"An easy ride from the Cape Cod Rail Trail (CCRT) or the Salt Pond Visitor Center at Cape Cod National Seashore in Eastham. Great for kids and families or anyone else, with great views of Nauset Marsh, Nauset Inlet, and Coast Guard Beach. Lots to do at the Cape Cod National Seashore, with helpful rangers at the Visitor Center, a great place to get orientation to the region.

This is an out-and-back ride and also a connector route from the Cape Cod Rail Trail (CCRT) to the Nauset Trail at the Salt Pond Visitor Center in Eastham. The Nauset Trail is a paved bike path maintained by the National Park Service, and was freshly repaved in 2014. The Nauset Trail begins at the Salt Pond Visitor Center in the Cape Cod National Seashore in Eastham."

"This gently undulating bike trail begins at the visitor center and terminates at Coast Guard Beach, where a former station still stands. (From the visitor center, you also have quick access to the Cape Cod Rail Trail—located just west of Route 6 near Old Orchard Road—which extends to Eastham on its way to its terminus in South Wellfleet.)

You find plenty to see and do after you’ve reached the beach (swim, explore the beach, watch for birds and passing boats, etc.), but don’t skimp on the ride out to the ocean. With the small and scenic Salt Pond on your right spreading out into spectacular Nauset Marsh, this trip is one of the loveliest on the Cape."

"This is an easy loop with a lot to see. Lighthouses, beaches, and the choice to make a longer trip via the Cape Cod Rail Trail (CCRT). This ride is a loop, so it can start anywhere along its course, with parking at Doane Rock Picnic Area (mile 0.9), the Nauset Light Beach parking lot (fee required in season), along Cable Road by the Three Sisters lighthouses (a few spaces), Nauset Regional High School (not during school hours), or at the start of this ride, the Salt Pond Visitor Center (free parking), just off Route 6 in Eastham on Nauset Road.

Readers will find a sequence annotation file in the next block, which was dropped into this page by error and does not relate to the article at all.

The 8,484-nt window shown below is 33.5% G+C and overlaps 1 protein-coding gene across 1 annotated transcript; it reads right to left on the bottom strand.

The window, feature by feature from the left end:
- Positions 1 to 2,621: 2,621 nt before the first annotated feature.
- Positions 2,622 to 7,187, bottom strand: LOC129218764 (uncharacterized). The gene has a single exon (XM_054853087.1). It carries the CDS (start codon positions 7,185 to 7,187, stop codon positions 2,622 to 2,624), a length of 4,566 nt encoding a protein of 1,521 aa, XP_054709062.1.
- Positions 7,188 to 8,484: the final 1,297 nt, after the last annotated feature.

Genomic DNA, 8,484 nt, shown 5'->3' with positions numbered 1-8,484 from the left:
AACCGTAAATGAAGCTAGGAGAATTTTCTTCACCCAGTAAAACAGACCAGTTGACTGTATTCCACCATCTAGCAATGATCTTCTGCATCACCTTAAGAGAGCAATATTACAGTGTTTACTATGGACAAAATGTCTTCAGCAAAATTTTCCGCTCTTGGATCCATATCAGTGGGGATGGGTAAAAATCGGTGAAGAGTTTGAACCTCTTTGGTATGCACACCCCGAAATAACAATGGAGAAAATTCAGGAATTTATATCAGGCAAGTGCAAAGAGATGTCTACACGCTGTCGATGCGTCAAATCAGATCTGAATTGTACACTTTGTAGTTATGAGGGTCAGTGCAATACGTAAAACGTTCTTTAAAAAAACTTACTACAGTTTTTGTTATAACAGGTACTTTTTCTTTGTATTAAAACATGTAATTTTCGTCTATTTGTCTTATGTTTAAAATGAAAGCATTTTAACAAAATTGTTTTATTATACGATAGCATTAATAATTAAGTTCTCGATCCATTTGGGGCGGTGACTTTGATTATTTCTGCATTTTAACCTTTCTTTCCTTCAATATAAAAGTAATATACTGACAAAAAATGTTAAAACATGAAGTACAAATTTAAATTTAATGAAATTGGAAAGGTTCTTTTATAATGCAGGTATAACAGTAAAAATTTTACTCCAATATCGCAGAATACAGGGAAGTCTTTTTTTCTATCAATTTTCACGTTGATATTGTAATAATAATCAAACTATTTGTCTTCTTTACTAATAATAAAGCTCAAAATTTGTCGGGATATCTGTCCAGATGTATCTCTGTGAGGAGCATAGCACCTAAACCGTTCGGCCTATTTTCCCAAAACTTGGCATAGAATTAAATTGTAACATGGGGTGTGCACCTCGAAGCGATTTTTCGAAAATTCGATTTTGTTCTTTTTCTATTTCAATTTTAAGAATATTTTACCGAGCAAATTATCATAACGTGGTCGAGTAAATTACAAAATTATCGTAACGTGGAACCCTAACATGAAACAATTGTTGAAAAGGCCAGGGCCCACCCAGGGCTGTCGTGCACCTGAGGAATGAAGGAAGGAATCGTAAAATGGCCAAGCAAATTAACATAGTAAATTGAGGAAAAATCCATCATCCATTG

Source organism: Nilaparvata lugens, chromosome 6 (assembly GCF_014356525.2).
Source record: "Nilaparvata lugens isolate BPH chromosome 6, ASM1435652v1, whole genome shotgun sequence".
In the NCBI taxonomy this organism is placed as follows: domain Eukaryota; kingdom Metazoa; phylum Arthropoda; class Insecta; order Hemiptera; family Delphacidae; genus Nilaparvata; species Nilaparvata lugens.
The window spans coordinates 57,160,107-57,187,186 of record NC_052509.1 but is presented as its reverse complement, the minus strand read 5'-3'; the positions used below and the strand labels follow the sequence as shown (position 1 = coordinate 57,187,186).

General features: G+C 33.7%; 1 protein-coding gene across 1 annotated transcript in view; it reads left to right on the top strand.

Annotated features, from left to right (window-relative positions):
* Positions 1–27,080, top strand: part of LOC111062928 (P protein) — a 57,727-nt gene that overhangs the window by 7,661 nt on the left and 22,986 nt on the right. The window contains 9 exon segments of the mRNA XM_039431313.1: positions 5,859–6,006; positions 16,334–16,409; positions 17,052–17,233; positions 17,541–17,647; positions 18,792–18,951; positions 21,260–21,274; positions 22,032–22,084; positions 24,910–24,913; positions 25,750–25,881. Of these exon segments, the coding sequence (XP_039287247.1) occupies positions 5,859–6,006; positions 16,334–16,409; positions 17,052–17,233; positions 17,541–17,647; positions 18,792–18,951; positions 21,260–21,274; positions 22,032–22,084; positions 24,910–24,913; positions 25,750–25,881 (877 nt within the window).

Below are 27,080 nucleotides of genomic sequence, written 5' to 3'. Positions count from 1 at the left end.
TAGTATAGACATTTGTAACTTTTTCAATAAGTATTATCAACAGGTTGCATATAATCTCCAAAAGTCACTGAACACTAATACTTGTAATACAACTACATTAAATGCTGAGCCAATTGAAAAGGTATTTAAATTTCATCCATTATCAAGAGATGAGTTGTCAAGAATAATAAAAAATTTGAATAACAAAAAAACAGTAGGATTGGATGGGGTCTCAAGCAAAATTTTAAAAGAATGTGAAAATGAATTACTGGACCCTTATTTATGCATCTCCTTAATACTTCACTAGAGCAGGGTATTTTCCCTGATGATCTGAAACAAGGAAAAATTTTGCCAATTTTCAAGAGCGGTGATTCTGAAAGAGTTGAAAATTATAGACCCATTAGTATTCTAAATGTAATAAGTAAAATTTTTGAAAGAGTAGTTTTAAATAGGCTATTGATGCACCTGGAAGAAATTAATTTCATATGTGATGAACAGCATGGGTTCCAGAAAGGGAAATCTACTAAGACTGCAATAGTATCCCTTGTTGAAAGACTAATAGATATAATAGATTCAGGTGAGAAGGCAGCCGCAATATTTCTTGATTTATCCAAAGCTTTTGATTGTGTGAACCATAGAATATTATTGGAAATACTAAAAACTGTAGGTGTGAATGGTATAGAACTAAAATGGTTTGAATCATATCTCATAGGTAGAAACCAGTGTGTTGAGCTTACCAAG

Starting at the visitor center, this ride parallels the Nauset Trail for 1.5 miles on Nauset Road, and then Doane Road at mile 0.5. There is the option to ride the Nauset Trail, but riding the roads avoids pedestrians and other users of the multi-use trail, where speeds have to be slower."

"This hike is a good introduction to a pair of natural habitats that define Cape Cod: tidal marshlands and the beaches that stand between them and the open ocean. Most people think of ocean swims and suntans on the beach when they conjure up a vacation on the Cape, but as this trip shows, you can find a lot more to enjoy and experience—and still have plenty of time to hit the surf.

The Salt Pond Visitor Center provides plenty of information for all ages, including films and videos, discussions, lectures, and presentations, but we recommend saving indoors for the end of your trip. Right now, head out behind the main building to the outdoor amphitheater that sits just above the upper reaches of Nauset Marsh. Stay to the right of the amphitheater stage and look for signs to the marsh trail."

Nauset Marsh Trail Reviews

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I recently explored Nauset Marsh, and wrote up a review (with images from the hike) on my website:
Kayaked from Orleans town landing (limited parking) to marsh and back. Nice sandy bottom in marsh with a feeling of isolation. We stopped at Hopkins Island in the Orleans cover for a quick picnic and a nice swim on the way back.

Nauset Marsh Trail Photos

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Trail Information

Cape Cod National Seashore
Nearby City
Cape Cod National Seashore
270 feet
Elevation Loss
Cape Cod National Seashore
Local Contacts
Arrow Street Atlas: Cape Cod including Martha’s Vineyard & Nantucket, p. 45
Local Maps

Activity Feed

Jul 2018